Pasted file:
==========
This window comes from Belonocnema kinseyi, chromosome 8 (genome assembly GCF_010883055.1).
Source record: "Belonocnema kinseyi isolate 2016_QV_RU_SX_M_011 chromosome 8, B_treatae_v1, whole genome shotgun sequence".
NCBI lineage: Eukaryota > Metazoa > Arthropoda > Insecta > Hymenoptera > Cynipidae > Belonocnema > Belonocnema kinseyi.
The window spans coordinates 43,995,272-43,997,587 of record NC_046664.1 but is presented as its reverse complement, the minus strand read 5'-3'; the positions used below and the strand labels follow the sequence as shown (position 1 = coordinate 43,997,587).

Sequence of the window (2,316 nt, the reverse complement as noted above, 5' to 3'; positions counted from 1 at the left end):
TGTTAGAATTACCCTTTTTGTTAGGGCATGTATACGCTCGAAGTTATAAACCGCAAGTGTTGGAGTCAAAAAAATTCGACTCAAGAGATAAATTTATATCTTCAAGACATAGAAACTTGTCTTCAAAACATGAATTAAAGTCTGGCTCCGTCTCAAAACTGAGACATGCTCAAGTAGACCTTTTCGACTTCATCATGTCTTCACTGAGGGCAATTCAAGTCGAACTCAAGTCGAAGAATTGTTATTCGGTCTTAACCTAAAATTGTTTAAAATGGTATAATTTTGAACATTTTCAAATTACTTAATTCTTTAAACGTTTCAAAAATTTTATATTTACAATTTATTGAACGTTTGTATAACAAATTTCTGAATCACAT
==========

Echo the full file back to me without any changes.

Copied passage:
This window comes from Belonocnema kinseyi, chromosome 8 (genome assembly GCF_010883055.1).
Source record: "Belonocnema kinseyi isolate 2016_QV_RU_SX_M_011 chromosome 8, B_treatae_v1, whole genome shotgun sequence".
NCBI lineage: Eukaryota > Metazoa > Arthropoda > Insecta > Hymenoptera > Cynipidae > Belonocnema > Belonocnema kinseyi.
The window spans coordinates 43,995,272-43,997,587 of record NC_046664.1 but is presented as its reverse complement, the minus strand read 5'-3'; the positions used below and the strand labels follow the sequence as shown (position 1 = coordinate 43,997,587).

Sequence of the window (2,316 nt, the reverse complement as noted above, 5' to 3'; positions counted from 1 at the left end):
TGTTAGAATTACCCTTTTTGTTAGGGCATGTATACGCTCGAAGTTATAAACCGCAAGTGTTGGAGTCAAAAAAATTCGACTCAAGAGATAAATTTATATCTTCAAGACATAGAAACTTGTCTTCAAAACATGAATTAAAGTCTGGCTCCGTCTCAAAACTGAGACATGCTCAAGTAGACCTTTTCGACTTCATCATGTCTTCACTGAGGGCAATTCAAGTCGAACTCAAGTCGAAGAATTGTTATTCGGTCTTAACCTAAAATTGTTTAAAATGGTATAATTTTGAACATTTTCAAATTACTTAATTCTTTAAACGTTTCAAAAATTTTATATTTACAATTTATTGAACGTTTGTATAACAAATTTCTGAATCACAT